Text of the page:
Taylor: What attracted me was, the west side is a great football community, and Peoria is a football town. I most certainly had reservations with Peoria right there, and Cactus right there. We could see Peoria’s lights on at night. Those first few years, we lost a lot of kids. We were playing with 195-pound offensive guards. At one of our feeder schools, I remember talking to the kids. One kid said, “I’m going to Peoria.” Another kid said, “I’m going to Cactus.” I felt like for a while, we were beating our heads against the wall.
Q: In the 1990s, the district’s teams split up. Soon after Centennial reached varsity status, it moved into a region with Peoria. Cactus was in another region with an emerging Ironwood program. In 1994, Peoria tied Tucson Sahuaro 10-10 in the 4A state title game. Ironwood reached the 4A finals in 1995 and 1996. Cactus was a perennial contender and Centennial made the playoffs in 1995 and 1997.
Fetkenhier: I think the rest of the state wanted to see us all in the same region. I said, “You can do that, but if you want more publicity for our district, spread us out.” To put us all together, it will hurt our district.
Clapp: I had mixed emotions when I played against Dick, a former assistant and a friend, in the early years while they were struggling. But he’s done a great job over there. We played them all for an (unofficial) district title. It was a war every week. After the 1994 title game, I remember walking off the field, feeling like you lost. Nothing was decided, but that was the rule at the time. They’ve changed it, and obviously for the better. It was a tough thing for the kids, but you’re still a champion no matter what. Before they did that, they decided playoff games with a ruler. If you didn’t score, it was how many feet or inches closer you were to the goal line. One year, we didn’t go to the state finals because we lost by two inches. That was tough to go tell kids.
Q: In 1998 Peoria, as well as Ironwood, moved up to 5A. Centennial and Cactus became the local 4A rivalry until the entire division setup changed in 2005. What were those years like?
Fetkenhier: We didn’t like them, but I don’t think our kids used to beat the hell out of each other. It didn’t cross that line.
Taylor: That could have turned into a really good rivalry.
Clapp: The funny part that most people don’t know is, we had a better record in 5A than we did in 4A. We played the best teams — Hamilton, Red Mountain, Desert Vista. Our schedule back here was easy after the first four games. Every week is like a playoff.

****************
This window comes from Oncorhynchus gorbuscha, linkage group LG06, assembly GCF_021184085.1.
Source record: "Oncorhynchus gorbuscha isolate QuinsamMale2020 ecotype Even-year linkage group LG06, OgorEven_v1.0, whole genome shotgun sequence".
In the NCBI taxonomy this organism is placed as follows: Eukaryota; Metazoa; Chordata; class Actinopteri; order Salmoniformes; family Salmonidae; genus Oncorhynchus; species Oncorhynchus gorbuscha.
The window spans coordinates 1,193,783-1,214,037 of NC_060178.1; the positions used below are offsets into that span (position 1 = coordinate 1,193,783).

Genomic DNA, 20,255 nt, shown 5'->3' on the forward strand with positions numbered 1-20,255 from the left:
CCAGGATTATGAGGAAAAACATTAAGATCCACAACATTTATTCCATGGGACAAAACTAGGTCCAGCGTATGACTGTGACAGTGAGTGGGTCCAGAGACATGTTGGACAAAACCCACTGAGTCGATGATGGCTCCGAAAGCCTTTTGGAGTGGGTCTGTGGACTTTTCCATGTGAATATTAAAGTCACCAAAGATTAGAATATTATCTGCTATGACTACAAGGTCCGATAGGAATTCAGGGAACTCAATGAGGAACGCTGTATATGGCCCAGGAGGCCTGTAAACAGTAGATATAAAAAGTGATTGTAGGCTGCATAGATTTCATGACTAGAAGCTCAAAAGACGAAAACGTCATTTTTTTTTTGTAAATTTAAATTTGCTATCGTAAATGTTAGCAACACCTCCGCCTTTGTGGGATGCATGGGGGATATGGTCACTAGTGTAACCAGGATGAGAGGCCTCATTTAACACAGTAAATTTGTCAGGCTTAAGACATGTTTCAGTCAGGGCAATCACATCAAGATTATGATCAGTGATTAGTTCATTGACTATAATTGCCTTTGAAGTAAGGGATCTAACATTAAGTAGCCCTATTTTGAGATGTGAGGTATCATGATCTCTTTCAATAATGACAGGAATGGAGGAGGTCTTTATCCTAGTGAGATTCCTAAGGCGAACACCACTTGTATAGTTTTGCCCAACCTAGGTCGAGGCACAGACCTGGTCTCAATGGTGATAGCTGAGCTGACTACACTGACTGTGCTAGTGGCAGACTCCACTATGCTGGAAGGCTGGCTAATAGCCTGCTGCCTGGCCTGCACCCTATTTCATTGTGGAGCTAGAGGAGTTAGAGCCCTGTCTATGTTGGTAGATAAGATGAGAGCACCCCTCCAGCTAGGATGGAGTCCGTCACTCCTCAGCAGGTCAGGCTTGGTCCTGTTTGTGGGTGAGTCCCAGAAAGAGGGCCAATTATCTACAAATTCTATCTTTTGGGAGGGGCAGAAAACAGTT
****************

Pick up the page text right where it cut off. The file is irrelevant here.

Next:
Q: The number of championships in Arizona grew from five to seven with the 2005 realignment. That will end when this season is over, and football will change to six divisions. Since 2005, Centennial has claimed three 5A-II titles (2006, 2007 and 2008), and Cactus has lifted two trophies (4A-I in 2005 and 4A-II in 2009). What setup do you like the most?
Clapp: It’s been good from the standpoint of more kids play in the playoffs. I like what they’re doing right now. I always thought they could go a step further and play a championship game with the winners of 5A-I and 5A-II, and 4A-I and 4A-II.
Fetkenhier: I really like what we’re doing (with seven divisions) and I’m disappointed. In 2005, we won the (4A-I) state championship. (Tucson) Palo Verde won the 4A-II state championship. Palo Verde couldn’t have beat us. But you see their kids, they’re the state champions and they’re excited. Could (Centennial) have won the state championships in 5A-I those years? I’m not going to speak for them. I was happy for the kids that could be state champions. I don’t know how this next one will shape up.
Taylor: I like what we’re doing now. I’ve been told that with the changes next year, we’re still going to be playing everybody that we’re playing right now. Even with what we’ve got now, it’s rough on some schools. The really big schools look at 5A-II and see who they can play. Back in Ohio, the state never got involved with the scheduling. We would call each other and see if it would work out. That way makes more sense, because I think the coaches have a better idea of where they will be for the next two years.